Faye Yong, April 2015 –
When working as Digital Artists in a fast paced startup, sometimes it’s good to get away from the desk, take a break from staring at Photoshop and have some good old fashioned pen-meets-paper time.
Last workshop Friday we got a lovely model to come in for a spot of life drawing. The goal was not to solely work on anatomy or rendering techniques, but to also get the hand-eye coordination going and just draw. This meant that the session was open to non artists too and everyone was encouraged to let loose and draw what they see.
As children we gleefully put pencils to paper and have fun drawing on anything and everything (much to our parents’ dismay, as we deface freshly painted walls!). As adults we hobble our activities by our preconceptions. Non artists will demur, saying “Oh! But I don’t know how to draw!” or “I can’t draw like an artist, so I won’t!”. Artists (being the self critical creatures that we are) tend to do the same, perhaps on a more analytical level “Oh! My skill in drawing X is not as good as his/hers” or “I’m not as good as drawing people as I am at drawing machines”.
As a result, we either limit whatever enjoyment or learning we may achieve from the experience, or we avoid it entirely. Now where is the fun in that?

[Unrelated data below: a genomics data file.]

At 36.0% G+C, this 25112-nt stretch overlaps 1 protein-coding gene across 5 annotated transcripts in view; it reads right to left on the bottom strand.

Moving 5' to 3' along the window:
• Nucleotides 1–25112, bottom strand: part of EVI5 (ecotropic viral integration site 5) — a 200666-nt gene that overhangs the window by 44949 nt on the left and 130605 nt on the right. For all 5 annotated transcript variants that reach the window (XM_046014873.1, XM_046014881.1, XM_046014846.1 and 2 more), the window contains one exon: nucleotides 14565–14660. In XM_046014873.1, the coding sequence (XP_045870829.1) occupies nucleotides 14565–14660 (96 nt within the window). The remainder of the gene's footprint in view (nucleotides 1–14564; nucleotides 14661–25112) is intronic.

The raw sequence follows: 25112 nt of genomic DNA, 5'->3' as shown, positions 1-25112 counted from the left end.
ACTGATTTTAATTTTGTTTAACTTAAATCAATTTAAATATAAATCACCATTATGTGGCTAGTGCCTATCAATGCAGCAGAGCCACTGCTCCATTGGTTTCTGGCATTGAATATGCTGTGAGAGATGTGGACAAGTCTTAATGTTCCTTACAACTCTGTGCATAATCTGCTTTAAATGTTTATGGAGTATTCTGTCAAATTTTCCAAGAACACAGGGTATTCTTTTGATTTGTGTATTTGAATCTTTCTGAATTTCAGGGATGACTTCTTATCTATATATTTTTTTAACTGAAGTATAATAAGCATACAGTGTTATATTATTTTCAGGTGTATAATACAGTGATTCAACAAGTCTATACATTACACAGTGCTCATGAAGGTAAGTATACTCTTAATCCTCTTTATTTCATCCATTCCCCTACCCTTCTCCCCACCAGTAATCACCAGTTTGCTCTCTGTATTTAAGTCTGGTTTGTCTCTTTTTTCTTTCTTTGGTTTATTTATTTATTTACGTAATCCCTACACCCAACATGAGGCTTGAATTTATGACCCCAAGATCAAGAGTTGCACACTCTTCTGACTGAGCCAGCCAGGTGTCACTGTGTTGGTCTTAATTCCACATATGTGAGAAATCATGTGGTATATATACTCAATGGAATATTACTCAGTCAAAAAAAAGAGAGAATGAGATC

To keep things brisk and moving along in our workshop, we kept the poses quite short; from 30 second gestures to longer 10 minute poses. It’s interesting to see how different artists approach different figures. Some more adventurous souls brought along ink and crayons to spice things up.
Even our Art Director took a break from important art directing to get his hands dirty too!
The engineers who were brave enough to come along were all very surprised at how intensive a casual life drawing session could be. You could say that they flexed some long unused muscles in the brain and the results were somewhat surprising!!
Drawing ability is like a muscle. You have to work it out to reap the benefits. Sometimes it may feel frustrating when your drawings don’t turn out as expected, but don’t worry! The key is to artistically empty your mind, let go of the drawings you’re unhappy with and allow the great ideas through!
Now go forth and try drawing what you see!